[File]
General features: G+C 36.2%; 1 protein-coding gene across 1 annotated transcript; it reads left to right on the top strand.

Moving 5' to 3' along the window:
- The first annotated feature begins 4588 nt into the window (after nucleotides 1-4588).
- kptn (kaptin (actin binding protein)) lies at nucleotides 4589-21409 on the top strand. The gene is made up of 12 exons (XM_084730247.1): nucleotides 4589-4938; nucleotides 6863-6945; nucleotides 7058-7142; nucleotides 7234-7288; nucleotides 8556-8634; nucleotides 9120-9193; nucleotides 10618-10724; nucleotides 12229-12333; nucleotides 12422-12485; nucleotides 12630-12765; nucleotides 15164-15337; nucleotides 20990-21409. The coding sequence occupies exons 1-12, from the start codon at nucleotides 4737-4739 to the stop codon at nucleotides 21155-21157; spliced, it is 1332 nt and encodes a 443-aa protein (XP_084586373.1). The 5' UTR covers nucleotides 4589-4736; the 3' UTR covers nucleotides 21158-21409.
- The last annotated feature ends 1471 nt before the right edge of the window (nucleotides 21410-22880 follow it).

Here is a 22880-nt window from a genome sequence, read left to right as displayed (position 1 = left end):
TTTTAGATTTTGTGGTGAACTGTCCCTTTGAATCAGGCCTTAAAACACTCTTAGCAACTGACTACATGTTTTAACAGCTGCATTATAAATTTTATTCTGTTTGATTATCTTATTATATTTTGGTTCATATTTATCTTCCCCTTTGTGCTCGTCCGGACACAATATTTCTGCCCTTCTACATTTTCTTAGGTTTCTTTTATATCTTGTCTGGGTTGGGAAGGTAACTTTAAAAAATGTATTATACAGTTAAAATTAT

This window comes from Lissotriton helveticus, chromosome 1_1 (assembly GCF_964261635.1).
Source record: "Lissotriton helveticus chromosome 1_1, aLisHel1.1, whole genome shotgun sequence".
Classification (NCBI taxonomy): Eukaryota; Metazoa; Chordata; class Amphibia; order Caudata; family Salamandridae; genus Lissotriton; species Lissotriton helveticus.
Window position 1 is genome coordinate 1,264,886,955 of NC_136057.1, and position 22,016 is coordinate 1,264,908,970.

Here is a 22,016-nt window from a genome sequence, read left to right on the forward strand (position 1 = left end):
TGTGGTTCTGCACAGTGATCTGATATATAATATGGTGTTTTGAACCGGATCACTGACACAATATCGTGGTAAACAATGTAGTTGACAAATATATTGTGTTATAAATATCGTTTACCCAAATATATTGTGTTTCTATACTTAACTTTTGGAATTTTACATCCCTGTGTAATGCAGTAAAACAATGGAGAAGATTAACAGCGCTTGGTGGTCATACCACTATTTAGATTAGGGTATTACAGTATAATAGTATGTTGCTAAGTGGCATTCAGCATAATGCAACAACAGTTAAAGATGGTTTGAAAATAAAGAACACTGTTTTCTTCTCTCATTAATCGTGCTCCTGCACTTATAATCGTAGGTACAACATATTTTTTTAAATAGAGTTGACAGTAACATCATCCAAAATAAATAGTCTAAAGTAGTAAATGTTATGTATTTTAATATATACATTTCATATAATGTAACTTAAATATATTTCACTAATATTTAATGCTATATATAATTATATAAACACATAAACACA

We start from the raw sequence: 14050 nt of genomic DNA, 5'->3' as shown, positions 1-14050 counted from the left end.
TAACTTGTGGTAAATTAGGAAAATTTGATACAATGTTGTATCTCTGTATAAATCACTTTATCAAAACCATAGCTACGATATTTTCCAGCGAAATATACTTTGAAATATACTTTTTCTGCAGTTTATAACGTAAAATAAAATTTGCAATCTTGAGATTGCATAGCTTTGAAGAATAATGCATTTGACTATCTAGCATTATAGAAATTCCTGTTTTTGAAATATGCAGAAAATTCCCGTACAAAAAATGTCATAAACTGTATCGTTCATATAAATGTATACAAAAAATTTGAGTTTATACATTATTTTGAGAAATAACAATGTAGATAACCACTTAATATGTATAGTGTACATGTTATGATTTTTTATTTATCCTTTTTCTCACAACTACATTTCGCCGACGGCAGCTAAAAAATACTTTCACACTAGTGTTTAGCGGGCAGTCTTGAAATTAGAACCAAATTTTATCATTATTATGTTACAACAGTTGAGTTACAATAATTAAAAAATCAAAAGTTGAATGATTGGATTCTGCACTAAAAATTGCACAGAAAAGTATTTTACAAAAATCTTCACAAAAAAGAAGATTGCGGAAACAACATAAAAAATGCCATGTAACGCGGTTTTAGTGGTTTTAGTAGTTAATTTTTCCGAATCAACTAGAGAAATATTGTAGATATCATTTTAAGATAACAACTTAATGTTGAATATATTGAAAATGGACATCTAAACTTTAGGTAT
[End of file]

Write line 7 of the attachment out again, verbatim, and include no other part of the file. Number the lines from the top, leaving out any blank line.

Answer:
TTTTAGATTTTGTGGTGAACTGTCCCTTTGAATCAGGCCTTAAAACACTCTTAGCAACTGACTACATGTTTTAACAGCTGCATTATAAATTTTATTCTGTTTGATTATCTTATTATATTTTGGTTCATATTTATCTTCCCCTTTGTGCTCGTCCGGACACAATATTTCTGCCCTTCTACATTTTCTTAGGTTTCTTTTATATCTTGTCTGGGTTGGGAAGGTAACTTTAAAAAATGTATTATACAGTTAAAATTAT